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Home The River Basin People and the River Governance Resource Management
The Limpopo River Basin
 Introduction
Geography
Climate and Weather
Hydrology
Water Quality
Ecology and Biodiversity
 Ecology
 Aquatic Ecology
 Wetlands
 Biodiversity
 Biodiversity in the Basin
 Biomes and Eco-regions
Biodiversity Resources
 Human Impacts on Biodiversity
 Millennium Ecosystem Assessment
Sub-basin Summaries
 References

 



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Biodiversity Resources  

The Limpopo River basin has one of the greatest proportions of protected areas in southern Africa (LBPTC 2010), including many national parks, nature conservancies and private game parks.  The region is a centre for wildlife-oriented tourism and eco-tourism in southern Africa, including some of the most established national parks in the world.  The eco-tourism benefits of biodiversity in this area is another example of Ecosystem Services, which are discussed in more depth in People and the River theme.

Click here to watch a short video from Limpopo-Lipadi Game and Wilderness Reserve, that discusses the importance of biodiversity and conservation to the region.  The video also provides an insight into the types of eco-tourism activities that are available in the game reserves and conservancy areas in the region.

While It has been established that the biodiversity of the Limpopo River basin is significant and worthy of protection and conservation, this fact is reflected nowhere better than the current and ongoing attempts to preserve and protect biodiversity and wildlife at a transboundary level.

Transfrontier Conservation Areas

Transfrontier Conservation Areas (TFCA) are areas of land already protected or acquired for protecting wildlife and biodiversity that straddle national borders.    The TFCA initiatives under way across the SADC region aim to integrate large protected areas that meet at national boundaries by removing fencing and other barriers to migration and establish co-management frameworks.  TFCAs depend on cooperation at five levels:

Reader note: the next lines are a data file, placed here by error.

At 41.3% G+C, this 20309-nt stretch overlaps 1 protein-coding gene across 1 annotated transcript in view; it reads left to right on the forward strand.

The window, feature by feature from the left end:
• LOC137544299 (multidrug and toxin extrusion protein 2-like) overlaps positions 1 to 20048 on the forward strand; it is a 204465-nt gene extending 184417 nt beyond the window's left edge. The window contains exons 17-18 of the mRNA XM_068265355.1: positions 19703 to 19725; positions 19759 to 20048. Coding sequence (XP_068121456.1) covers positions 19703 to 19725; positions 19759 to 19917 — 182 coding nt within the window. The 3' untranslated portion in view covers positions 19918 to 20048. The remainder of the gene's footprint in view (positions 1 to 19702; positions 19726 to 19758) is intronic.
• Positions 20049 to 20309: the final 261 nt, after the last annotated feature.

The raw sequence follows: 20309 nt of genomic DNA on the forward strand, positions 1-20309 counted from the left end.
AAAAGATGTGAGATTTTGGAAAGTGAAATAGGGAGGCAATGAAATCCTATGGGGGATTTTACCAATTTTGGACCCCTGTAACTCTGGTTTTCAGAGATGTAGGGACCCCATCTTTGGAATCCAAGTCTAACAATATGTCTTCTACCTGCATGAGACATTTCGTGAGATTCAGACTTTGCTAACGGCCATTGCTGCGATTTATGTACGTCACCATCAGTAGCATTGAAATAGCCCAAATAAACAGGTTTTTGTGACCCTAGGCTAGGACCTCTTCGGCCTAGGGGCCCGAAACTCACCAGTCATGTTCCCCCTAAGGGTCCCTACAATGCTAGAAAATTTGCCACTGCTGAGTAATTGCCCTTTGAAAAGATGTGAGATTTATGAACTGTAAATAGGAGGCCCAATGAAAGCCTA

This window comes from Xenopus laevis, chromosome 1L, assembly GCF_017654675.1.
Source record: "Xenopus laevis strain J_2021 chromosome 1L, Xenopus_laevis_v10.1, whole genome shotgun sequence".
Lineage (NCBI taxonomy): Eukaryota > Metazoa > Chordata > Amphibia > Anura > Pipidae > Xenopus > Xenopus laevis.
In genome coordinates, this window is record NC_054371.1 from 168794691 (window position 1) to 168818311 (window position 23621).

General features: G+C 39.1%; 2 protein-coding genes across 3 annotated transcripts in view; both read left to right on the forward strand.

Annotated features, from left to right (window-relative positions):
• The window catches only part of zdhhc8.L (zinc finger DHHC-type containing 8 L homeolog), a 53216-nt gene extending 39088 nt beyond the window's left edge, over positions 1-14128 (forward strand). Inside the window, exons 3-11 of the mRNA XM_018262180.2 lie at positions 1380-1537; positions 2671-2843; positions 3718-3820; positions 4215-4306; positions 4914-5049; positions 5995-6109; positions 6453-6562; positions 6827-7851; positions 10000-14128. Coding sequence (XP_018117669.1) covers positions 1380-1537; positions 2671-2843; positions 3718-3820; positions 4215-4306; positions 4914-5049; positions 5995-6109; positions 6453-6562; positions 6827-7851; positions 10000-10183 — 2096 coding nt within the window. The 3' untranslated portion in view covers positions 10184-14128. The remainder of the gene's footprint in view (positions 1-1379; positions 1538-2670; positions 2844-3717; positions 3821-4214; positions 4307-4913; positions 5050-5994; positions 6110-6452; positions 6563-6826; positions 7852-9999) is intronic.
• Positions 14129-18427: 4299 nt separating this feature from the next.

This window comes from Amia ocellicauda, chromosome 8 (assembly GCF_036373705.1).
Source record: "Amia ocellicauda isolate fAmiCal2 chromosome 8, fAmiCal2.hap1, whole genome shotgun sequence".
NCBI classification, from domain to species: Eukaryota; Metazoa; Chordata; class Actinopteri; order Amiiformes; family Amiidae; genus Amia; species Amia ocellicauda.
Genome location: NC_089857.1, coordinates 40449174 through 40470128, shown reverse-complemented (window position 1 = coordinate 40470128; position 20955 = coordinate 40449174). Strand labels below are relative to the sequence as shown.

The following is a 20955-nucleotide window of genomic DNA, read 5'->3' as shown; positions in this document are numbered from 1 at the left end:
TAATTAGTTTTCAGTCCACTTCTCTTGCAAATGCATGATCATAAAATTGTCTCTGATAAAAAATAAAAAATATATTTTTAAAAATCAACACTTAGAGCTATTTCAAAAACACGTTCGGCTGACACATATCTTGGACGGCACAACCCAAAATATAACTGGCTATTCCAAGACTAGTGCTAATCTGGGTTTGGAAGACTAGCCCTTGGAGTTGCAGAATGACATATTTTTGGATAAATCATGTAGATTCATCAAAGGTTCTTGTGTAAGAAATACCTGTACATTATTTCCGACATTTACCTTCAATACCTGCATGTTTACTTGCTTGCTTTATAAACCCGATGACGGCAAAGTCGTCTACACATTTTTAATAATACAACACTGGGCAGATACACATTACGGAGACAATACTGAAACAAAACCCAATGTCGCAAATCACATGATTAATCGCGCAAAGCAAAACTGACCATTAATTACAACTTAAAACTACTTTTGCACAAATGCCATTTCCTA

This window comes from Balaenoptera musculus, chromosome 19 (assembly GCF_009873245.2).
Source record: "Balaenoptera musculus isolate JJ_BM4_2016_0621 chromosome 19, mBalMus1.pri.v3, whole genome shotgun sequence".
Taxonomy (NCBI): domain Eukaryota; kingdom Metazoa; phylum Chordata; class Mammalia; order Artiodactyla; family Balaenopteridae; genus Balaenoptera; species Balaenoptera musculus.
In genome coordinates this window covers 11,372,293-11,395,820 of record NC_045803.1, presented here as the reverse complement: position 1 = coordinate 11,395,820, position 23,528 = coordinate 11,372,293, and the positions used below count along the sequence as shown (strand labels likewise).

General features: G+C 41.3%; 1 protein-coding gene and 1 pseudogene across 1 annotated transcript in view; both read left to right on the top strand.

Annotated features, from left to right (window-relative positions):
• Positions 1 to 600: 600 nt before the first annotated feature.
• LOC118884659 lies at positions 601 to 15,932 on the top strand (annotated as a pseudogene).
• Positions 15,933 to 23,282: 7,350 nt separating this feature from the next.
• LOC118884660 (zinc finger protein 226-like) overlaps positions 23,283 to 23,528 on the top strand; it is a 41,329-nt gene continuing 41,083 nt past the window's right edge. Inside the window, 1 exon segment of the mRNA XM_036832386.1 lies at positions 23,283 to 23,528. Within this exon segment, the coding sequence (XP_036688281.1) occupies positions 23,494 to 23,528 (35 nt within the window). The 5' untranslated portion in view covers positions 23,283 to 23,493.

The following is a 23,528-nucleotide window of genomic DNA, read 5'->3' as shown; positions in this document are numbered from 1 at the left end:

• Political: Unique levels of international co-operation are required between the participating countries;
  • Regional: Regional bodies, such as SADC, NGOs and other integrating agencies, are key. 
  • Technical: Conservation agencies, private operators, administrative immigration, police, home affairs, customs, health, etc) must all work together.
  • Local communities: Consultation with local communities is important to establish good relations and a broad base of support for the initiative.
  • Financial: Support from national government is essential, as the above activities are expensive.  Further support from private investors is also sought to support TFCA development and sustainability.

Source: South Africa Department of International Relations and Cooperation (2004)

There are two TFCAs in the Limpopo River basin:

  1. Great Limpopo Transfrontier Park; and
  2. Greater Mapungubwe Transfrontier Conservation Area.

The map below shows the distribution of protected areas in the Limpopo River basin, including national conservation areas (national parks, conservancies, etc) and transfrontier conservation areas (TFCAs).

Protected areas in the Limpopo River basin.
Source: Atlas 2003; Peace Parks 2009
( click to enlarge )

Great Limpopo Transfrontier Park

In 2002, the Great Limpopo Transfrontier Park was established by the governments of Mozambique, South Africa and Zimbabwe; integrating the land areas of Kruger National Park (South Africa), Limpopo National Park (Mozambique) and Gonarezhou National Park (Zimbabwe) (Great Limpopo Park 2010; Peace Parks 2010). The Great Limpopo Transfrontier Park currently comprises 35 000 km², but is protected to be expanded up to 100 000 km² when it is complete. The expanded area will include Banhine and Zinvave National Parks in Mozambique, along with Massingir and Corumana areas and the land in between.

The Greater Mapungubwe Transfrontier Conservation Area

Formerly known as the Limpopo-Shashe Transfrontier Conservation Area, Greater Mapungubwe comprises land from Botswana, South Africa and Zimbabwe. The land in Botswana is an aggregation of privately owned land from an association of land-owners known as Northern Tuli Game Reserve (NOTUGRE). Land in South Africa is a patchwork of land comprising private land, national parks and state land that is being augmented with additional land acquired for the purposes of creating the Mapungubwe National Park (SANParks 2010). These two areas, combined with the land in Zimbabwe, from the Tuli Circle Safari Area, creates a contiguous area of protected land totaling some 4 872 km² (Peace Parks 2010).

In addition to nature conservation, Greater Mapungubwe is home to significant cultural and historic resources, also protected under the TFCA agreement.

Sunset in the Limpopo River basin, South Africa.
Source: Heigan 2007
( click to enlarge )

 



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